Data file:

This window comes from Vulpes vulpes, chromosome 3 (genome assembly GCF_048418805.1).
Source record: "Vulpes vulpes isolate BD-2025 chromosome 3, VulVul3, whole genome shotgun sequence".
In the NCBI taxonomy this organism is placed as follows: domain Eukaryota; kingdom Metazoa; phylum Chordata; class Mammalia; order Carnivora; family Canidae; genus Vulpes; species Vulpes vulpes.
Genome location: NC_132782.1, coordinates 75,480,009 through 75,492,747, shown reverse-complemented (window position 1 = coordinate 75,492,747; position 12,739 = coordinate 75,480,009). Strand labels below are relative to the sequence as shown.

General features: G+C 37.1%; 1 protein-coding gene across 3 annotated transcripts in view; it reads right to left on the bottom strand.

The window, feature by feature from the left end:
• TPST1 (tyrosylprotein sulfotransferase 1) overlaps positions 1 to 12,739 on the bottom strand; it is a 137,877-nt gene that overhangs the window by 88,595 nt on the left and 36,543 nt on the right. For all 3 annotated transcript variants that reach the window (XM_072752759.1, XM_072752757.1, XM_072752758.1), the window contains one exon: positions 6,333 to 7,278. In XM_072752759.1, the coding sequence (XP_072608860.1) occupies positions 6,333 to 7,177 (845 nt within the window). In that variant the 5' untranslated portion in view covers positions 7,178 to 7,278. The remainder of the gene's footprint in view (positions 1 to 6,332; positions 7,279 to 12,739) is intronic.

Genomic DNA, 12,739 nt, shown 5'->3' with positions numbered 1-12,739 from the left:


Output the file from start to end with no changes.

This window comes from Vulpes vulpes, chromosome 3 (genome assembly GCF_048418805.1).
Source record: "Vulpes vulpes isolate BD-2025 chromosome 3, VulVul3, whole genome shotgun sequence".
In the NCBI taxonomy this organism is placed as follows: domain Eukaryota; kingdom Metazoa; phylum Chordata; class Mammalia; order Carnivora; family Canidae; genus Vulpes; species Vulpes vulpes.
Genome location: NC_132782.1, coordinates 75,480,009 through 75,492,747, shown reverse-complemented (window position 1 = coordinate 75,492,747; position 12,739 = coordinate 75,480,009). Strand labels below are relative to the sequence as shown.

General features: G+C 37.1%; 1 protein-coding gene across 3 annotated transcripts in view; it reads right to left on the bottom strand.

The window, feature by feature from the left end:
• TPST1 (tyrosylprotein sulfotransferase 1) overlaps positions 1 to 12,739 on the bottom strand; it is a 137,877-nt gene that overhangs the window by 88,595 nt on the left and 36,543 nt on the right. For all 3 annotated transcript variants that reach the window (XM_072752759.1, XM_072752757.1, XM_072752758.1), the window contains one exon: positions 6,333 to 7,278. In XM_072752759.1, the coding sequence (XP_072608860.1) occupies positions 6,333 to 7,177 (845 nt within the window). In that variant the 5' untranslated portion in view covers positions 7,178 to 7,278. The remainder of the gene's footprint in view (positions 1 to 6,332; positions 7,279 to 12,739) is intronic.

Genomic DNA, 12,739 nt, shown 5'->3' with positions numbered 1-12,739 from the left: